The practice of medicine is undergoing continuous change, and this change is not always in the same direction. Sometimes change considered to be an advancement may not turn out as such, and we may find ourselves back at the starting point. Anticoagulant therapy may be a case in point.
Having received a tremendous impetus following the initial trial conducted by Irving Wright,1 and having undergone a tortuous trial-and-error period for the next two decades, the use of anticoagulants in myocardial infarction has been practically discontinued following Gifford and Feinstein's2 comprehensive analysis in 1969. In that particular communication, the authors reviewed all studies reported in the English literature in terms of whether the conclusions followed logically from the way the study was designed and the way, the data were collected, tabulated, and analyzed. All but one of the studies had not complied with the criteria of a valid clinical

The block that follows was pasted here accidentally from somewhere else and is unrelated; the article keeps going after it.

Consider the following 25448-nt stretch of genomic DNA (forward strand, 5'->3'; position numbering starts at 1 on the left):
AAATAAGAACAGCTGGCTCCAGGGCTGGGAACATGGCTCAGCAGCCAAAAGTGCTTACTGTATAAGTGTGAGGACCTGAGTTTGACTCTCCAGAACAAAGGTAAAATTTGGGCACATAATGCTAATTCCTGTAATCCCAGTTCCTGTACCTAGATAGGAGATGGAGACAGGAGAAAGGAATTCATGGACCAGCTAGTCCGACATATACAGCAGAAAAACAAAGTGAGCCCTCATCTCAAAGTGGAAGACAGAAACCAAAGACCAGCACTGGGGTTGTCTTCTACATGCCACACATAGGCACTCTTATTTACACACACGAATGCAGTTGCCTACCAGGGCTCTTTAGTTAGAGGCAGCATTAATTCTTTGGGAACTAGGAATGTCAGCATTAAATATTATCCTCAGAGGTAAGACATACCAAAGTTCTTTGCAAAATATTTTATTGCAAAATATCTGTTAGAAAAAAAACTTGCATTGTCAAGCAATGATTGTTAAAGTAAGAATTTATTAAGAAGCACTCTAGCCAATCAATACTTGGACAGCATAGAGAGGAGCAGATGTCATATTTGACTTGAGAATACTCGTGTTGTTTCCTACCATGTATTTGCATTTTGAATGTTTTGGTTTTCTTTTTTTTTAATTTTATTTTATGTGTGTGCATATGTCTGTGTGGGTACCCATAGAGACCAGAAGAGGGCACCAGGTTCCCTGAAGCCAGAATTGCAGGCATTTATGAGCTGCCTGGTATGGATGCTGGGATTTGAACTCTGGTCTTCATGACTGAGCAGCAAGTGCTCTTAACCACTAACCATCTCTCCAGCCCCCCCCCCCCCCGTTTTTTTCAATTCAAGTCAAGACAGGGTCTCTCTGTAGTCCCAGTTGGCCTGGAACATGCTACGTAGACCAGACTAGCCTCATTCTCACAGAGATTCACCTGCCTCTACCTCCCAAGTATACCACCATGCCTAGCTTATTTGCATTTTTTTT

Modan B, Schor SS, Modan M. The Case for Anticoagulants in Acute Myocardial Infarction: How Do You Know You Cannot Do It Better? Arch Intern Med. 1976;136(11):1230–1231. doi:10.1001/archinte.1976.03630110006004
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